by CT Lim
Despite my reservations about state funding of the arts  (not that I think it is not needed, but I hope it does not lead to a crutch mentality among writers, artists and publishers), I am still grateful that the National Arts Council of Singapore launched many initiatives to support artists in the last two years of COVID-19. One of the grants launched was the Self-Employed Persons Grant (SEPG). It was spotted by a friend, Ho See Kum and he quickly brought in myself, Clio Hui and Clio Ding to send in a proposal for the SG Cartoon Resource Hub last year. It was approved and here we are: https://sgcartoonhub.com/
What is this website about? From our website:
The study of comics has recently gained traction globally, yet comprehensive documentations of Singapore comics culture remains scarce.
SG Cartoon Resource Hub is a project undertaken by a team of comic enthusiasts, practitioners and educators to raise awareness of comics as a significant part of our local cultural heritage, promoting a sustainable industry landscape by connecting comics practitioners, readers, academics and the wider community. SG Cartoon Resource Hub is a one-stop resource platform supported by National Arts Council (NAC), that publishes educational articles on local comics history, features works by veterans and upcoming artists, keeps track of the latest happenings, and engages with industry professionals to provide training resources for aspiring comic artists.
The purpose of SG Cartoon Resource Hub is to promote local artists in the comics and cartooning related field regardless of whether you are a student or a professional. The problem with many artists is they are good at what they are doing (creating their art) but they are not as good when it comes to promoting themselves.
|art by Foo Swee Chin|
While I have been documenting Singapore and Southeast Asian comics on my own for many years at https://singaporecomix.blogspot.com, mine is a singular perspective of the comic scene and I do not want my views to be taken as monolithic. I have blind spots. With more collaborators, more can be done - research articles, features, reviews, interviews, tutorials and online discussions. See Kum is a freelance artist-educator. Clio Hui is an artist and a web designer. Clio Ding is an artist and art teacher. We come from different fields and interests in the comic arts. To create engagement and anticipation, we went for the magazine concept of an edited group of posts on a specific schedule - we will release a new "issue" every other Friday, until content runs out.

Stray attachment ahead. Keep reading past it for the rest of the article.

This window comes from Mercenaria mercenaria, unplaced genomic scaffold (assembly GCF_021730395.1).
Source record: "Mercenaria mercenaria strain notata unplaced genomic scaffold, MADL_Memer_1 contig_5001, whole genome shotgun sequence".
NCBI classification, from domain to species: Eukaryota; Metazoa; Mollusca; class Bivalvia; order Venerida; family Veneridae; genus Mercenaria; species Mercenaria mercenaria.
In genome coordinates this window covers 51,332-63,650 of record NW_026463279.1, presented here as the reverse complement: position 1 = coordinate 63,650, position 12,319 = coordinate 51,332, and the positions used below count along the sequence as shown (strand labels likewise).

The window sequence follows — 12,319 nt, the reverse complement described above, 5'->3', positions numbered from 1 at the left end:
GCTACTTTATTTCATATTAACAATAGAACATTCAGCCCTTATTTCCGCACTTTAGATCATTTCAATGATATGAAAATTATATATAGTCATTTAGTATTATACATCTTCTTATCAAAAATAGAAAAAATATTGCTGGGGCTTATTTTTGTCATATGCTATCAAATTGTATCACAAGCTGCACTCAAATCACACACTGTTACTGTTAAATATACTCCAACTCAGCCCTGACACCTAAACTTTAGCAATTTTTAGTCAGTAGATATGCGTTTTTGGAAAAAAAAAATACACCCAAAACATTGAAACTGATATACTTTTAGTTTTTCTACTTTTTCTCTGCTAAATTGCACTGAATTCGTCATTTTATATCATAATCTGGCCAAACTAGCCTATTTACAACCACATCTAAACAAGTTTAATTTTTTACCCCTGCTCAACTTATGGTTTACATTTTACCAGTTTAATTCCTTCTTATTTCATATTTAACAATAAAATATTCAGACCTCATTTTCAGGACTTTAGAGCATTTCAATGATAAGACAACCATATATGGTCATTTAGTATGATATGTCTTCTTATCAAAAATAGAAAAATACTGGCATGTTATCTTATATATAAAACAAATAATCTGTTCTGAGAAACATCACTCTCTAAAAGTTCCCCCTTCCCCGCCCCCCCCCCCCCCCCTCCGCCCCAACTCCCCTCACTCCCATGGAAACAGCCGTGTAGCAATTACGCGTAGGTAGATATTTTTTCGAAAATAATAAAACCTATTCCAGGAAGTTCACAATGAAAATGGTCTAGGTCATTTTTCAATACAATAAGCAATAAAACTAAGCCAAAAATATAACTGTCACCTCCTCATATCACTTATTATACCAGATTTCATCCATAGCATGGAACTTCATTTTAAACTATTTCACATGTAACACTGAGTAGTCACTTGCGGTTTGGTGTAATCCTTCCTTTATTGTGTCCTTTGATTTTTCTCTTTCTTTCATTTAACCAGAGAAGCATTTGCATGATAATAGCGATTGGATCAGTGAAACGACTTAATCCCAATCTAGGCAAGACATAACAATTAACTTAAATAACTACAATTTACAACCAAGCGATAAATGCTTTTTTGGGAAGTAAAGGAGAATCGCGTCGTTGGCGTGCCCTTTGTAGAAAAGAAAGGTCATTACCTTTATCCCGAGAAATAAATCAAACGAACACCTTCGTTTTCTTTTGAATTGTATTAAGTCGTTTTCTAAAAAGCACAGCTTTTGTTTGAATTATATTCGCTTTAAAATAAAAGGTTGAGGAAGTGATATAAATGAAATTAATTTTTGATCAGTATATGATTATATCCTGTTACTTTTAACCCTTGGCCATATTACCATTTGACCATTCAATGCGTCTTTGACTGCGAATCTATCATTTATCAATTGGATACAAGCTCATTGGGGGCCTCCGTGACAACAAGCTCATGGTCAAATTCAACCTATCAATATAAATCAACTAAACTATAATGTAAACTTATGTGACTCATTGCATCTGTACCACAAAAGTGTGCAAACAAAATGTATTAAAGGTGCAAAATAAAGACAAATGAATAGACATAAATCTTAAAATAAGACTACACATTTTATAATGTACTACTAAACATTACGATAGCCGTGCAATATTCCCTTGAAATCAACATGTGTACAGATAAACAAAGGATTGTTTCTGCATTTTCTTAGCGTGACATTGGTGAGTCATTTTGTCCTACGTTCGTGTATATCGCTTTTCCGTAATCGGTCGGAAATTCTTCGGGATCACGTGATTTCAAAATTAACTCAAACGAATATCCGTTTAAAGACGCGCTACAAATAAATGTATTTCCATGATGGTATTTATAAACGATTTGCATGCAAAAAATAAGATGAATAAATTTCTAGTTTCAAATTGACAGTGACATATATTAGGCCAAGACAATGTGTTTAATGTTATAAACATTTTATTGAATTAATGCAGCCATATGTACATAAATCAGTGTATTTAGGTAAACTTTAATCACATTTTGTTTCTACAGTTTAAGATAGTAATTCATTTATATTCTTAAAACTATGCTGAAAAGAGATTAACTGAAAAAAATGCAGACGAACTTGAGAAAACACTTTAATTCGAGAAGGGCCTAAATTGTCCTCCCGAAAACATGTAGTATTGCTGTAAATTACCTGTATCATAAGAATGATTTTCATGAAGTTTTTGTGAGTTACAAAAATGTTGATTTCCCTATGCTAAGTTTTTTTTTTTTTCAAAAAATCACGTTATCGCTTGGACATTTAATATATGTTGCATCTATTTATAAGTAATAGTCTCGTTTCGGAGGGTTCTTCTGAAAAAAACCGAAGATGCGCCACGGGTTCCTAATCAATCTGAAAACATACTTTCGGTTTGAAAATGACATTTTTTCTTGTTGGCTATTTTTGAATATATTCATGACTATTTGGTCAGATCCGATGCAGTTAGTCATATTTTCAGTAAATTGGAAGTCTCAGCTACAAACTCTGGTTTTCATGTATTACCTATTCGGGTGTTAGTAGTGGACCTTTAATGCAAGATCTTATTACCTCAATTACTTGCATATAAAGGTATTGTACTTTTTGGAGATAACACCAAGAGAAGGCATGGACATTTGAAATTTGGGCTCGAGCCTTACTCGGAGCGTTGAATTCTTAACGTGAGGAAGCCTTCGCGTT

As I shared in my editorial for the first issue , "our comics scene and industry are complicated and fractured by language, race, class, gender and history. But we do not want to focus solely on that. We want to focus on building the comics community." So in a bid to overcome some of our current limitations of how we think, write and conceptualize comics in Singapore and to build the community, we have featured more female artists, artists who are veterans, and newcomers. We still need to feature artists of different races and working in different languages.
We also put together My World!, an e-comics anthology , to showcase new talent, bring people together and use this opportunity / platform to solicit feedback from readers on what kind of comics they like to read. This sort of market research is usually done by publishers, but comics creators need such information too. Unfortunately, comic readers are rather reticent, at least in Singapore.
We see our work as complementary with our peers and friends in the comics world. comix.sg  is an online directory for Singapore's comic community. Unnamed  is a Facebook group for Southeast Asian (SEA) indie comics. We will also feature works from the SEA region, as it is important for us to know and learn from and about our neighbours.
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